Anne Todd Osborn and Fred Osborn III serendipitously met in 1969, and after 52 years of marriage, three children and 10 grandchildren, their story is still being told. Conservation, advocacy, and service are the fabrics that weave this family together throughout generations. The New York-New Jersey Trail Conference is proud to be a slice of this history and to include their family as part of our legacy.
In 1953, Anne’s family donated more than 100 acres to the Nature Conservancy, creating what is now the Mianus River Gorge Preserve. This was the first land acquisition by the Nature Conservancy, and it was also the first National Natural History Landmark designated by the U.S. Department of the Interior. Ancestors of the Osborn family were instrumental in creating public-use lands, including the Garrison School Forest — 181 acres of wooded lands that includes a state Revolutionary War historic site — and portions of the Hudson Highlands State Park Preserve, whose trail network is maintained by the Trail Conference. In the 1960s, the family helped found the Scenic Hudson Preservation Conference to fight the proposed construction of an enormous pumped-storage power plant along the Hudson River. The “Scenic Hudson decision,” which blocked construction of the plant, is considered to be the start of the environmental movement.
Fred and Anne have both honored their families’ traditional roots of land preservation and conservation, serving on the boards of various organizations within the greater Hudson Valley. Fred helped initiate the Hudson Highlands Land Trust, which continues to play a prominent role in their protection today. He is also proud to serve as a Commissioner for the Taconic Region of New York State Parks, enabling him to be an active participant in matters affecting parks, recreation, and historic preservation. Anne was one of the founders of the Hudson Valley Shakespeare Festival and took on an increasingly involved role with the Hudson River Sloop Clearwater, chairing its board for some 11 years. Anne's relationship with Clearwater helped make them a valued partner for our aquatics program with the Lower Hudson PRISM.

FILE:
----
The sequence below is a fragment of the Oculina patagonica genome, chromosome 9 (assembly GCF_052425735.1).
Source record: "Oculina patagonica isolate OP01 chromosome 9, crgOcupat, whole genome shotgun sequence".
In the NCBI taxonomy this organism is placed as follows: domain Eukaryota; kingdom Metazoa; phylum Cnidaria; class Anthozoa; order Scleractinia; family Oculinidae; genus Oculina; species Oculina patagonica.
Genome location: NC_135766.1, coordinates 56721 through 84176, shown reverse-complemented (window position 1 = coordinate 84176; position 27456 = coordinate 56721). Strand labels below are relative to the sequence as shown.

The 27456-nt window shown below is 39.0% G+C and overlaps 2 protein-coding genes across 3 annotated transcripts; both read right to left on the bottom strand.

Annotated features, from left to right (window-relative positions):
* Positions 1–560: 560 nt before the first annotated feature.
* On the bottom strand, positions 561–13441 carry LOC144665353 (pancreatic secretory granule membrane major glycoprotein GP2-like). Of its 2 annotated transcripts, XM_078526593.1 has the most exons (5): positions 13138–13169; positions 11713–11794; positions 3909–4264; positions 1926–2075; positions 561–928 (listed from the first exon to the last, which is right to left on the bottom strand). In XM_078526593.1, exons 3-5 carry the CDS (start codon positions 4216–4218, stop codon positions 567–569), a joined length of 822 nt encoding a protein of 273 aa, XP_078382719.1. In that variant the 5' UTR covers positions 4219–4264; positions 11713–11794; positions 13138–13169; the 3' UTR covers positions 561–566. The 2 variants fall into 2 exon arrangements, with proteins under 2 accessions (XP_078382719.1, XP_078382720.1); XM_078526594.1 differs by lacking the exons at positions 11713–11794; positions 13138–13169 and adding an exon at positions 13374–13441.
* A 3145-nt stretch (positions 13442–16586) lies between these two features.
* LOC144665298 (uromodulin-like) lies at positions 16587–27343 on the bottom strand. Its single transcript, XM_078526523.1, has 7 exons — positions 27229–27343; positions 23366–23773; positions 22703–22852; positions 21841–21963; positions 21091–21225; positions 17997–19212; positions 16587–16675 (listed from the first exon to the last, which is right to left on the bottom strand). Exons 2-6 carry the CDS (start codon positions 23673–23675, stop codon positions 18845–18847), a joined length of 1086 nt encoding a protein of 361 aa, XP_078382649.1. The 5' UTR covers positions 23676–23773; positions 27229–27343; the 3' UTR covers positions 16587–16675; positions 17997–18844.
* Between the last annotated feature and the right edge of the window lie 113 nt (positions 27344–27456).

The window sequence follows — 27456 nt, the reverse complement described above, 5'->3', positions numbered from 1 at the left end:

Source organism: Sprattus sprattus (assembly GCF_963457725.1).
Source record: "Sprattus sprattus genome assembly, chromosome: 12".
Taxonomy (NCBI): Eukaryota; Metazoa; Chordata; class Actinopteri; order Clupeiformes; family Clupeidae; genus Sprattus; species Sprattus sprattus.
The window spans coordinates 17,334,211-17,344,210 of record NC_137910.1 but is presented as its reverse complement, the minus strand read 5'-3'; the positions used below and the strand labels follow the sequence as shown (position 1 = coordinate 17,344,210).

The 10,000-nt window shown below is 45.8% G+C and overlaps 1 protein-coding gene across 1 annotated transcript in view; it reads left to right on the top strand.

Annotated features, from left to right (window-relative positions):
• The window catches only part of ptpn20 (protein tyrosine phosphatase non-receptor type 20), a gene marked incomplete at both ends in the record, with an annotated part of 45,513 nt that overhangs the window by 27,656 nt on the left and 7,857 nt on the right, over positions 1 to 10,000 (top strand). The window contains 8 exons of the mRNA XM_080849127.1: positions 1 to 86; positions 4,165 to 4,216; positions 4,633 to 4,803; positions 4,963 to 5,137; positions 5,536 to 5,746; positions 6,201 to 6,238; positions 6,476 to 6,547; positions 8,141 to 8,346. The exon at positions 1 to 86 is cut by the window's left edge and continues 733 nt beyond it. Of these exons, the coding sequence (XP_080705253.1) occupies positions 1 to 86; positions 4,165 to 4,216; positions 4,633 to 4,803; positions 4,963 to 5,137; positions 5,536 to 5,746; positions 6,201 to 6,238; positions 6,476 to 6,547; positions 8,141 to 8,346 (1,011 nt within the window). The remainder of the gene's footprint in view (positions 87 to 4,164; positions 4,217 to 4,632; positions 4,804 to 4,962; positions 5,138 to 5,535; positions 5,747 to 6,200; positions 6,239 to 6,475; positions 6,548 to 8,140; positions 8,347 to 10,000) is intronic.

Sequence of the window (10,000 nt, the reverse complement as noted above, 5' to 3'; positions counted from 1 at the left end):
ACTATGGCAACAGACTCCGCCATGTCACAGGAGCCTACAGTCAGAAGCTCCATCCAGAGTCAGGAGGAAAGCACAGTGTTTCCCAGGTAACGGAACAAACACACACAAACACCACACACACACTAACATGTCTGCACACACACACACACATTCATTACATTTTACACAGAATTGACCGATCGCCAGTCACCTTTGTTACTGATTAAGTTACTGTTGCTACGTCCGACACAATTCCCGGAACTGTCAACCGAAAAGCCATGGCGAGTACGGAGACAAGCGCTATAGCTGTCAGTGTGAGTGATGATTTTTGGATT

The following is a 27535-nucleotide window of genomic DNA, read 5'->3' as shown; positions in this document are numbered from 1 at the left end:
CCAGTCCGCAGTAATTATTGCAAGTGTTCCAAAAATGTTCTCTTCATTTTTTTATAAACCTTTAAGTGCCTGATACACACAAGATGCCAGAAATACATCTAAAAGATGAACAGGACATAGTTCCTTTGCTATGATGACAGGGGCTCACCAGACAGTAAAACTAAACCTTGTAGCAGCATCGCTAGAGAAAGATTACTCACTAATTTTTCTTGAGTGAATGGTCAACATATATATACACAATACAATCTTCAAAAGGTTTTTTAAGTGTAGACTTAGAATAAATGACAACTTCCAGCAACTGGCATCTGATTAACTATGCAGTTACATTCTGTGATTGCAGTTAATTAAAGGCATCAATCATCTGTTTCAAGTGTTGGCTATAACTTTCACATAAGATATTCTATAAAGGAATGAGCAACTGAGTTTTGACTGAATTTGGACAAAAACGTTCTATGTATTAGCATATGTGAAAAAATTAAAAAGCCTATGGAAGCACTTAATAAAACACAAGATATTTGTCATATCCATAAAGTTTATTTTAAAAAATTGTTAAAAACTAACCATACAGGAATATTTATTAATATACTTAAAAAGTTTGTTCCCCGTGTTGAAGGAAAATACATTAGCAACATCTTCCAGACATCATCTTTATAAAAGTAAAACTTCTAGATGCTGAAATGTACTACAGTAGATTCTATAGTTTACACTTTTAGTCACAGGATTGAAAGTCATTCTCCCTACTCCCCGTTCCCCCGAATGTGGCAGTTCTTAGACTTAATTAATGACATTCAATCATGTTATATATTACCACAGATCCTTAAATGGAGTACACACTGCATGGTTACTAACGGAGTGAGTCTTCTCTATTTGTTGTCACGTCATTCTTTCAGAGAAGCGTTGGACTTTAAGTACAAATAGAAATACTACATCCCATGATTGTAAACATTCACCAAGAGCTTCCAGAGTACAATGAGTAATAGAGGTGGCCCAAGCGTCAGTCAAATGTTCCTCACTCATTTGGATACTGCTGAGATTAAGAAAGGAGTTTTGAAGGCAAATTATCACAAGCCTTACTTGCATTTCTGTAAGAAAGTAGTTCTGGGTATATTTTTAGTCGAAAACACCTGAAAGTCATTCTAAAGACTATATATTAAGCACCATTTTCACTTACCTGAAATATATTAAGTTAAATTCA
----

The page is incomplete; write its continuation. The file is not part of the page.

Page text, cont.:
As visionary environmental leaders, their shared commitment and affinity to conserve, protect, and advocate for the precious lands around our region was a natural segway to the impact they’ve had at the Trail Conference.
The Osborns have been an integral part of our Trail Family for nearly four decades as volunteer supporters, serving on numerous advisory boards and volunteer committees. Fred’s experience in his 35-year career as the Director of Philanthropic Services for the National Episcopal Church enabled him to assist with the search for a Trail Conference Development Director in the early 2000s. Having earned a Masters degree from the Yale School of Forestry and Environmental Science, Anne served as Science Committee Chair, helping to lead the invasives efforts and to design the program now known as Invasives Task Force. Anne also served on the Trail Conference Board of Directors for several terms, and as a member of the Steering Committee for the restoration and renovation of the Darlington Schoolhouse as our new, permanent Headquarters in Mahwah, NJ. Over the years, the couple opened their home, “Cat Rock,” in Garrison, to host gatherings to bring awareness to and raise funds for land acquisition efforts in the Hudson Valley.
Continuing their legacy by passing down the environmental values that were installed in them to safeguard our shared spaces, their son, Hank Osborn, is writing the next chapter of this family’s rich history in conservation and advocacy as the Director of Programs at the Trail Conference. Hank continues to build off the legacies of those who came before him with the creation of our Trail Stewards Program, which is being implemented and replicated at high volume trailheads to mitigate ecological impacts in natural areas. Hank’s daughter Lila is also joining the family tradition, earning a Masters in Environmental Planning from the University of Montana and now serving as the Senior Planner for Butte-Silverbow County, MT. Also on the path are grandchildren Freddy and Maya, who are National Outdoor Leadership School graduates.
The Osborns’ service in advancing the Trail Conference’s mission is commendable and deserving of a special celebration as the honorees at our 2023 Annual Gala on October 13th in Garrison, NY. Please join us! Tables and individual tickets can be purchased at nynjtc.org/gala23.